Calling a Function in a Different Script

I apologize in advance if this is too general or a question, or an inappropriate place to ask it. My question is, how can call a function in one script from within another script.

In my case for example, in the script that handles damaging enemies, I want to, upon enemy death, call a function in my "Round Manager" script that counts how many enemies are left in the level. I am having difficulties in understanding how to make two different scripts talk, and how to prompt running a function in one script from within another.

Any help that can be provided is immensely appreciated! Thank you,

For your purpose, I think events as mentioned by chivenos is the proper solution, but there is more than one way to do this, so I wanted to bring up the other way for anyone else who finds this thread and maybe has a slightly different use case.

If one script needs to explicitly call a function in another script, you can use Lua modules. Modules are scripts that return some value and allow other scripts to access that value. It's incredibly powerful when building libraries and stuff that needs to be used by a bunch of different scripts (text manipulation tools, commonly used game logic, etc.)

local public = {} -- table that we will return to whatever script asks for it. This will contain all of our instance functions.

function public.formatNumber(number)
	number = tostring(number)
	return number:reverse():gsub("(%d%d%d)", "%1,"):reverse():sub((#number-2)%3%2 + 1) -- Places commas in thousands spots.

function public.notify(player, text)
print(text) -- in a real implementation, you'd have all the long UI transition code and whatever here, so you can implement notifications from scripts that do other crazy things with 1 line of code, making the code more readable.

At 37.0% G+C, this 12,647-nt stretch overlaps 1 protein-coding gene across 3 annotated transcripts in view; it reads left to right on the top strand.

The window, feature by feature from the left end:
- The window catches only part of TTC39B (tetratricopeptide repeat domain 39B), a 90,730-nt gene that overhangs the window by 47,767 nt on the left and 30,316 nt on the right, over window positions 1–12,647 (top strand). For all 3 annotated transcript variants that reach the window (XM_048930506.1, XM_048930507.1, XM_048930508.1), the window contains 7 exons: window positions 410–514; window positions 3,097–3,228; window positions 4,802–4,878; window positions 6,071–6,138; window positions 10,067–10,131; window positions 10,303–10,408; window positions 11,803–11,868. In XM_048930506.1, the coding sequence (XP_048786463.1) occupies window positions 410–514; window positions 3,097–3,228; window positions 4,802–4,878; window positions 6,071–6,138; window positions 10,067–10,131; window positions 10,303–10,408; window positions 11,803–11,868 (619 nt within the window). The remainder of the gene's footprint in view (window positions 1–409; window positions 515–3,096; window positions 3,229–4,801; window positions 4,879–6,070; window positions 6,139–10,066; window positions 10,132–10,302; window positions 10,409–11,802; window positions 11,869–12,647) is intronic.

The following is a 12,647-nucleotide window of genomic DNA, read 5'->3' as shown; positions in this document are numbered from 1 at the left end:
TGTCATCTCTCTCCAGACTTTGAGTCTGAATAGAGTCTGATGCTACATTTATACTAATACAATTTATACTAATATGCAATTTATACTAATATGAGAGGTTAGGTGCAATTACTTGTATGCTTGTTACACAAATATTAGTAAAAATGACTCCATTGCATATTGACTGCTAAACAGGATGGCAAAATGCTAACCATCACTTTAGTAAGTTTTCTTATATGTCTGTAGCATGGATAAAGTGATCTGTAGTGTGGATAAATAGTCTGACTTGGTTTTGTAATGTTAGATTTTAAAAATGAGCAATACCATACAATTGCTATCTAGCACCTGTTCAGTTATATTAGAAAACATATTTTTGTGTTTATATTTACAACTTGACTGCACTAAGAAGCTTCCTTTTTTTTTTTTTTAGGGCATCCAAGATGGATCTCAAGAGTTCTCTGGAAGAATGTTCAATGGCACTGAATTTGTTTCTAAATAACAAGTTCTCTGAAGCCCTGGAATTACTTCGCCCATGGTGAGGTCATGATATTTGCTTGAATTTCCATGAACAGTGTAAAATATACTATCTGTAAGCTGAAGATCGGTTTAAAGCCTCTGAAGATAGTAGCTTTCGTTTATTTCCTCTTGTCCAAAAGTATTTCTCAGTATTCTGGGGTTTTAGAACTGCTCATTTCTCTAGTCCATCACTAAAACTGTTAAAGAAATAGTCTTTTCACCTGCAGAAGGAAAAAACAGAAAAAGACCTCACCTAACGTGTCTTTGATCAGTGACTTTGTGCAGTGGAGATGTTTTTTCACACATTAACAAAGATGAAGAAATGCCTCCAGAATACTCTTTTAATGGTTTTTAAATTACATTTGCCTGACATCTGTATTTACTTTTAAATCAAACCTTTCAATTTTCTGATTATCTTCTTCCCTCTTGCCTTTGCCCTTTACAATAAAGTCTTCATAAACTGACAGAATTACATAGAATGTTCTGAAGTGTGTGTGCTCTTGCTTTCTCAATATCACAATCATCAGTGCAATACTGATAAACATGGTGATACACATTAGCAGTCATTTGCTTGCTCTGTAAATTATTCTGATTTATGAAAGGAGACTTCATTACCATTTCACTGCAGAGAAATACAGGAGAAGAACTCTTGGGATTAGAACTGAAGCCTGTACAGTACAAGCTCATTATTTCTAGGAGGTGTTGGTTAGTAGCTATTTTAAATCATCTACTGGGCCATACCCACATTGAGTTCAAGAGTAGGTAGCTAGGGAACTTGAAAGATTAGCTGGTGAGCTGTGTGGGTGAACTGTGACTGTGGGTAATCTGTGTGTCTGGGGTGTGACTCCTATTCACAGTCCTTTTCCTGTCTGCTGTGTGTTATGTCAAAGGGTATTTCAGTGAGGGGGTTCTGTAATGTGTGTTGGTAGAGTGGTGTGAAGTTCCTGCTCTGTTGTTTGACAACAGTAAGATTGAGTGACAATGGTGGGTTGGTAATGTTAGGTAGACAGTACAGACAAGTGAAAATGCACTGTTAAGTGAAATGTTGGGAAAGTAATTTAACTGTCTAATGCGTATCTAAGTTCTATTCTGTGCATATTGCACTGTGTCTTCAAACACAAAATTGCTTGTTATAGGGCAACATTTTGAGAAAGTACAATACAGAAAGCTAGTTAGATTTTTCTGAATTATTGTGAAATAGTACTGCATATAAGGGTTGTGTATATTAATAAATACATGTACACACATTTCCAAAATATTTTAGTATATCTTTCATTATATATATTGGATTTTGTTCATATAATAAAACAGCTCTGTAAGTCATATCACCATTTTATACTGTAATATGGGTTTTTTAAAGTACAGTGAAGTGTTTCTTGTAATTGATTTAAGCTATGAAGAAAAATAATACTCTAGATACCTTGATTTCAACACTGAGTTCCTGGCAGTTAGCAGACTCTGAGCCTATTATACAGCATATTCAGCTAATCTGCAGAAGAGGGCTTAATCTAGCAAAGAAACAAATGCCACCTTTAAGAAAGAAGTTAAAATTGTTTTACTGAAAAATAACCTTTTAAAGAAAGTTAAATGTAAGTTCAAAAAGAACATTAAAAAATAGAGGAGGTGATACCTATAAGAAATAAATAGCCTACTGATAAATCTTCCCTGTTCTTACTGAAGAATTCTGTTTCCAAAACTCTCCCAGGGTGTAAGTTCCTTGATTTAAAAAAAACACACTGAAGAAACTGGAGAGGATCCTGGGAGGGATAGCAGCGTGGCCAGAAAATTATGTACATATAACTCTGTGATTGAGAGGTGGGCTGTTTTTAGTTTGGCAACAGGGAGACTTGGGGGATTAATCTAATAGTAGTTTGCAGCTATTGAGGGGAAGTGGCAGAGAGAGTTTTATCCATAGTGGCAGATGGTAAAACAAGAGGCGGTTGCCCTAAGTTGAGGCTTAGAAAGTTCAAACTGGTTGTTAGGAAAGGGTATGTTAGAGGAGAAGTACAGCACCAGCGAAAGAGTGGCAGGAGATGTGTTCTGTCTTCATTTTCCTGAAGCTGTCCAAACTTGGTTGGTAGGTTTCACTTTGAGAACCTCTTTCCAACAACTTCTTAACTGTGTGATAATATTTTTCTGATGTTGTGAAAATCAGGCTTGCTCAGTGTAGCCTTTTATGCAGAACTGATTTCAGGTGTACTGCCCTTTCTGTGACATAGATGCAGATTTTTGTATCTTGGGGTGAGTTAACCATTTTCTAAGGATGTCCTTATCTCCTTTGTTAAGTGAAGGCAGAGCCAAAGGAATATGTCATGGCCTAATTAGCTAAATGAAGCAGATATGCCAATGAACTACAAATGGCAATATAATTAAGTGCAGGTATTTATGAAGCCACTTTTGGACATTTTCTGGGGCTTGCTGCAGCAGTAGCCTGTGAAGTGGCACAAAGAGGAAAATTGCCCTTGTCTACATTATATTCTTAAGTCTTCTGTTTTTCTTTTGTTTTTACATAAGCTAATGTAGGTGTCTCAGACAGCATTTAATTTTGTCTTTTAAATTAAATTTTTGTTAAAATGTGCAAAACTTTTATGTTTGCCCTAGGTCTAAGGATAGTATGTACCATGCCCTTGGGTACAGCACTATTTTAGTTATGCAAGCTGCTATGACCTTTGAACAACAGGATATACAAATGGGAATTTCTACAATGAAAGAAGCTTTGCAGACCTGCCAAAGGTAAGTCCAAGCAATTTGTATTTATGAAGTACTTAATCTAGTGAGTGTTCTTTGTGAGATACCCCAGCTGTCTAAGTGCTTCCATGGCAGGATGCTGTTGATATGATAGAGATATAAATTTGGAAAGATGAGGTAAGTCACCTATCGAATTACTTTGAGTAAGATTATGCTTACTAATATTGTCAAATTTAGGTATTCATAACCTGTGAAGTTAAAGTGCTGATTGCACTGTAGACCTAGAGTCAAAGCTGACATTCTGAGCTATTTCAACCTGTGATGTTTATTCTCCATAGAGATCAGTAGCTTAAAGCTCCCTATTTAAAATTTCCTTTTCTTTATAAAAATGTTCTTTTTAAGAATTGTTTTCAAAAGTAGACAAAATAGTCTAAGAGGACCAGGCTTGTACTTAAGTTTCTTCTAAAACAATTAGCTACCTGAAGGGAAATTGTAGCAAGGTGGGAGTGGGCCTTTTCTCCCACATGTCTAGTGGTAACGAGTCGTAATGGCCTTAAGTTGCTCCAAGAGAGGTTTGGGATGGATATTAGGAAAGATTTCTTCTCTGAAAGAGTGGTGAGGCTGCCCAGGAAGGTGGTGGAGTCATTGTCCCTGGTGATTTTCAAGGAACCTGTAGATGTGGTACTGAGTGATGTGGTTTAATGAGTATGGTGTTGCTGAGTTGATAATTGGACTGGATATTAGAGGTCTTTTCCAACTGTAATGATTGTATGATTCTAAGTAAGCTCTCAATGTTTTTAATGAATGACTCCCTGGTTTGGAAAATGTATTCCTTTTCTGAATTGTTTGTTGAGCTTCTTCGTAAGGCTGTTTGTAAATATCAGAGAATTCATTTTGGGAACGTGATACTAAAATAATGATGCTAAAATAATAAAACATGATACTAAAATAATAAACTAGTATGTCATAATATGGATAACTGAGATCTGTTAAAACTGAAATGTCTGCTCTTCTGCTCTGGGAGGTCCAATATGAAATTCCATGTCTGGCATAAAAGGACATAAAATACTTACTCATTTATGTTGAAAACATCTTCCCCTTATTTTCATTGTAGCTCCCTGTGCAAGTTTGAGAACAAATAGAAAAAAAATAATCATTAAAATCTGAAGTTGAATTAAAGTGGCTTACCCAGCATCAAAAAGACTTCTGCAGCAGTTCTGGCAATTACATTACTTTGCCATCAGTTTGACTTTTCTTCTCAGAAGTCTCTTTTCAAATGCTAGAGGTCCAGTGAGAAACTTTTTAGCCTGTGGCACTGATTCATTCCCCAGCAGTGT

return public -- this says that after our script has finished putting together the table of 'public' functions, we're going to send back our table to anything that asks for it. If you don't put this here, the script won't know to return the table called "public" and it will return nil by default.

So now we've got a basic module that we can access from other scripts, but you're probably wondering, how? Well, the process differs for every Lua application you use. Usually in a console app you'll use the command require("whatever.lua"). In Core, it's a bit different because there are no real "filesystem" accessors. In Core's case, we're gonna use an ID generated specifically for the script

Go ahead and copy that MUID, and then paste it into the require() statement like so:

local moduleLibrary = require("56C095EC35B21005:MyModule")

Congratulations! You've accessed your first module! Now let's call some code from it.

print(moduleLibrary.formatNumber(50000000)) -- should print 50,000,000

Now, this code is accessible to anything that says "require("id")". The script doesn't even have to be spawned in the hierarchy, it will execute and run right from the project content folder in the same context as whatever calls it. In case you're wondering, Core has built-in functions that will allow the module to ask itself if it's running on the server or the client, so just do some poking around for the api names if you ever need to find out. Keep in mind, all scripts have read-write access to this module's table that it gives back. If, for instance, a script runs this code:

moduleLibrary.formatNumber = nil

it will assign the variable "formatNumber" to nil, effectively rendering our function value we had associated with that name to be inaccessible and therefore targetted by the garbage collector for permanent deletion from ram, so make sure that anything you change in the module won't break another script that accesses it too! Hope this helps.

Last note I swear: If you're ever interested, you can look into _G. It's one single table globally shared by all scripts running in the same Lua environment. It can be incredibly useful in large projects that need to communicate information and game state data, or even to be treated as a module that doesn't need to be imported with a require() statement. Just make sure whatever sets _G runs before whatever accesses _G!

This is also great information and will be useful too! Thank you much sharing, it is most appreciated.

You can use Events between 2 scripts. Events - Core Documentation

That did the trick exactly the way I wanted. Thank you sir or ma'am!

I use "Modules" to require scripts and use the functions inside, you eventually build up a large library of these and stop having to reinvent the wheel :smiley: